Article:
USING a sharp knife

Canker disease threatens northwestern B.C. apple trees

Pruning branches or cutting out the canker advocated

  • Apr. 6, 2017 4:00 p.m.

COASTAL climate influences which result in the kind of warm and moist conditions permitting bountiful apple crops here, also bring a deadly disease, particularly for young apple trees, says an experienced local orchardist.

Anthracnose canker comes from a fungus which thrives in those same moist conditions, says Charles Claus of River Mist Farms on Brauns Island.

“That we have a coastal climate and that you can grow apples is wonderful,” he said. “But when you have a damp season, and we are in a coastal climate, cankers can release their spores into the air,” he said.

Those spores can also wash down a tree’s limb during rainy periods, spreading the infection as they take hold.

The canker first appears as a darkish elongated smudge on an apple tree’s bark, something even experienced growers may find hard to spot at first, said Claus. But too soon, it eats through the bark and into the cambium layer, exposing the vulnerable limb underneath and eventually forming what looks like a callus.

In this form it’s as if something has eaten away a portion of a tree’s limb and in young trees, with thinner limbs, it’s very pronounced.

“And that can kill a young tree,” said Claus of a canker that is taking hold.

Canker doesn’t restrict itself to younger trees and can infect older ones although the latter are better able to survive and keep producing apples, he added.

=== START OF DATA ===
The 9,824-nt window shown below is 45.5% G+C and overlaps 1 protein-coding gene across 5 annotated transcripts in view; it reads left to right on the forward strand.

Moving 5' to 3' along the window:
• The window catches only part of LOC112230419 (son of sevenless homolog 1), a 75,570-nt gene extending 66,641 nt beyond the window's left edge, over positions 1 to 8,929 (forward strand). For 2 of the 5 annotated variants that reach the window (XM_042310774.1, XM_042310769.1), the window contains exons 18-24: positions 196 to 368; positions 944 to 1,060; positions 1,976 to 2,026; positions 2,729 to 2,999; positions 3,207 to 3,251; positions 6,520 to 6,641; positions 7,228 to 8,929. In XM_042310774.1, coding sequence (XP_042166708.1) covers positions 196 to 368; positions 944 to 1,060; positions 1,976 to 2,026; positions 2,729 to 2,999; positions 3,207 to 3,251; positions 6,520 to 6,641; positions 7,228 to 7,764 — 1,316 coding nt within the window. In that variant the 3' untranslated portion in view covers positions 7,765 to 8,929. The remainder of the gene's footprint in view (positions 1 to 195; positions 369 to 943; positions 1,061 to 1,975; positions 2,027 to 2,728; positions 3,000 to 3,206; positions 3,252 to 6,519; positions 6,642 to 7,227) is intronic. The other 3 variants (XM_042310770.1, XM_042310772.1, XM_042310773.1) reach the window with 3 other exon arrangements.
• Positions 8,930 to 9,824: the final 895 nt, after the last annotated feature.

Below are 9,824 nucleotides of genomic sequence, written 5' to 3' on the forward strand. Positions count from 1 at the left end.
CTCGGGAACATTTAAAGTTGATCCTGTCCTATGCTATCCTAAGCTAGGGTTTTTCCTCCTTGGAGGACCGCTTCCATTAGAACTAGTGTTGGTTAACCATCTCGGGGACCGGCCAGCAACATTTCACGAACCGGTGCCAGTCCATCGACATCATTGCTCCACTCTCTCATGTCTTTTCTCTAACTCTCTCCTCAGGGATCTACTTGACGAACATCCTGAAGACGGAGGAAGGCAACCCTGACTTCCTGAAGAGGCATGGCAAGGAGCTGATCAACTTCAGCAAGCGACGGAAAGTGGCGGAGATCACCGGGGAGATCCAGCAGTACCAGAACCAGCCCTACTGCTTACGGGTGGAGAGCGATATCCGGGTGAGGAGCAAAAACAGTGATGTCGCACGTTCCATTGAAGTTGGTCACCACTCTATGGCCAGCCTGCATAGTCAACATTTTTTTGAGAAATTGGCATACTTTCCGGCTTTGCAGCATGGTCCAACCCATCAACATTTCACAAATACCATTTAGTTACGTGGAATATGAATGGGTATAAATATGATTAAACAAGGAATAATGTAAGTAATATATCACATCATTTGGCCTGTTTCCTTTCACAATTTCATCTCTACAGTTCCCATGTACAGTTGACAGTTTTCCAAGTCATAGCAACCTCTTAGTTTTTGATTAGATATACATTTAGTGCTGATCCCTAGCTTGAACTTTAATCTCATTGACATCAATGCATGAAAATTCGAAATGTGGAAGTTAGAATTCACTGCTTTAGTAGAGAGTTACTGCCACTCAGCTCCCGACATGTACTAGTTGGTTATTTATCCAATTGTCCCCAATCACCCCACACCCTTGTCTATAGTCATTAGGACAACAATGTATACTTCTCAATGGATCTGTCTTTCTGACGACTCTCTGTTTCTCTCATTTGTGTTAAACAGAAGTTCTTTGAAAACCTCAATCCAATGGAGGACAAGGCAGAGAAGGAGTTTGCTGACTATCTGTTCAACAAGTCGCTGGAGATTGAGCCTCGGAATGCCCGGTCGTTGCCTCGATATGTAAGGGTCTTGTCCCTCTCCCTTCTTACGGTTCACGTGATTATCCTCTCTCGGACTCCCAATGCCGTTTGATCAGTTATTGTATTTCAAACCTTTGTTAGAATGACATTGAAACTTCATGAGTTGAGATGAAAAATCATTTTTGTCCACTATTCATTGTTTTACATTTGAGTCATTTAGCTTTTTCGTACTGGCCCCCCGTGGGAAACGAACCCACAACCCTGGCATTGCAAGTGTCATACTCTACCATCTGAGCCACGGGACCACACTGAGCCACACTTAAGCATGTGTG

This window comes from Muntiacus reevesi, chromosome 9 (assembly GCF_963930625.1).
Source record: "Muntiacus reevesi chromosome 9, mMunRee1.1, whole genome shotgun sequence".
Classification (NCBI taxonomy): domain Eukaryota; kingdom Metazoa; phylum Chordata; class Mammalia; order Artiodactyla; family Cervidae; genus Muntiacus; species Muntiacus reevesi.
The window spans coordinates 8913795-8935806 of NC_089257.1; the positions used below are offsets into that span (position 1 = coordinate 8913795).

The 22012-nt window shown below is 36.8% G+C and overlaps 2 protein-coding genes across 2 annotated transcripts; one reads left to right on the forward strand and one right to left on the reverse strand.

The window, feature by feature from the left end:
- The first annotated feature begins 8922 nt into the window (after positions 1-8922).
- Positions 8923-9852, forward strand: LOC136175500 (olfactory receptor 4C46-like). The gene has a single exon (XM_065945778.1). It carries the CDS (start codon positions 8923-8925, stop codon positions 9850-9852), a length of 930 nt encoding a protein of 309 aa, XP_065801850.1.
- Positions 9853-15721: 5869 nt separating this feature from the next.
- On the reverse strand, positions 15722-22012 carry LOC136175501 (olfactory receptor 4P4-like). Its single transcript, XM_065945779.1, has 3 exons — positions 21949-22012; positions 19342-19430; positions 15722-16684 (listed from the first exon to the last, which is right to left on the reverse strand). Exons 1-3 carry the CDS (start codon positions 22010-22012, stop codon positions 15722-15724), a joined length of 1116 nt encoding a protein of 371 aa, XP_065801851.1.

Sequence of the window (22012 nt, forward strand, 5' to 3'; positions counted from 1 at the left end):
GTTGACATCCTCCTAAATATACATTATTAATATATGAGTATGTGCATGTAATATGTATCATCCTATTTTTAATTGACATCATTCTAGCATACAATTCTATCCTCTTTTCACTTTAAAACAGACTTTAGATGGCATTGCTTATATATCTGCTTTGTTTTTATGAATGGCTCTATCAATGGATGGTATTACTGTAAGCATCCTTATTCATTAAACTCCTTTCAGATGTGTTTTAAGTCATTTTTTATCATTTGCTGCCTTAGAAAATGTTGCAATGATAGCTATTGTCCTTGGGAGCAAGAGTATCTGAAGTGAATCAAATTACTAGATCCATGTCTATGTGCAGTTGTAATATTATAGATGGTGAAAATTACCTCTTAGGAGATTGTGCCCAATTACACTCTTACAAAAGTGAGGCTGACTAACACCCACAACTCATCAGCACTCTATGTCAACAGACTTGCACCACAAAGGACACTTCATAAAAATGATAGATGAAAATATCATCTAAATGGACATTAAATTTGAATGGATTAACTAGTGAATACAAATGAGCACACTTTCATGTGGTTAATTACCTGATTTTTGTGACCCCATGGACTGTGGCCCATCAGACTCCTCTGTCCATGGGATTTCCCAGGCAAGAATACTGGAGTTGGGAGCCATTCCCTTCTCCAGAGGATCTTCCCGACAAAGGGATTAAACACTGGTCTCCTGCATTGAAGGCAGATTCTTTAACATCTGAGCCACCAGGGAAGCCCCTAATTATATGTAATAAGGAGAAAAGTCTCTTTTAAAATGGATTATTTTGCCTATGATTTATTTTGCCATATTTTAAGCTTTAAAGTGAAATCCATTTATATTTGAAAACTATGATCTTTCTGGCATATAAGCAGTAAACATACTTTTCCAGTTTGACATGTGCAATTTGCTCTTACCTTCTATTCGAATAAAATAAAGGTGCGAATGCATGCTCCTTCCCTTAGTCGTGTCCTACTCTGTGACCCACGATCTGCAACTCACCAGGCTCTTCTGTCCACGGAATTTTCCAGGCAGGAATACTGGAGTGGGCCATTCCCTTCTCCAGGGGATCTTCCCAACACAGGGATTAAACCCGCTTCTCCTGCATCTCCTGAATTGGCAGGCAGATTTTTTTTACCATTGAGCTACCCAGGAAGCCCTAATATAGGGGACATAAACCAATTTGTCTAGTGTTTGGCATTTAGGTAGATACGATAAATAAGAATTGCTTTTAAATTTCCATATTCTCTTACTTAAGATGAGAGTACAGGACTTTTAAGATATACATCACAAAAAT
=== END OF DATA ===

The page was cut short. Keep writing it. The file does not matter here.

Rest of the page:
Depending upon the size of the canker, Claus advocates cutting off the limb containing it.

It’s a major step to take and may make some people leery, but it may be necessary for the tree to survive, he said.

If not cutting a limb off, depending upon its circumference, a canker might be removed by using a sharp knife to carve it out of the limb.

“You should also make sure all of the orange-coloured bark around is removed,” said Claus in adding that it is also part of the infection.

And to tackle spores which may have been washed down a limb from a canker during rains, people can use a mixture of copper sulphate, which can deal with the spores and is available at any outlet selling garden supplies, and linseed oil so it sticks to the tree.

Claus also advocates using lime sulphur and dormant oil as a way of protecting a tree from disease.

And having the soil around the tree tested for its pH level – growers should raise it to 6.8 – will also keep a tree healthy and more resistant, he said.

Stressed trees invite disease and one way to avoid that is to appropriately thin out fruit load levels, Claus added. Once a canker or a limb containing it is removed, the material should either be burned or buried 18 inches in the ground to avoid spreading the disease.

Apple tree growers wanting to know more can pick up literature, for a small fee, at Baker Extraordinaire, Uplands Nursery and the Spotted Horse Nursery.






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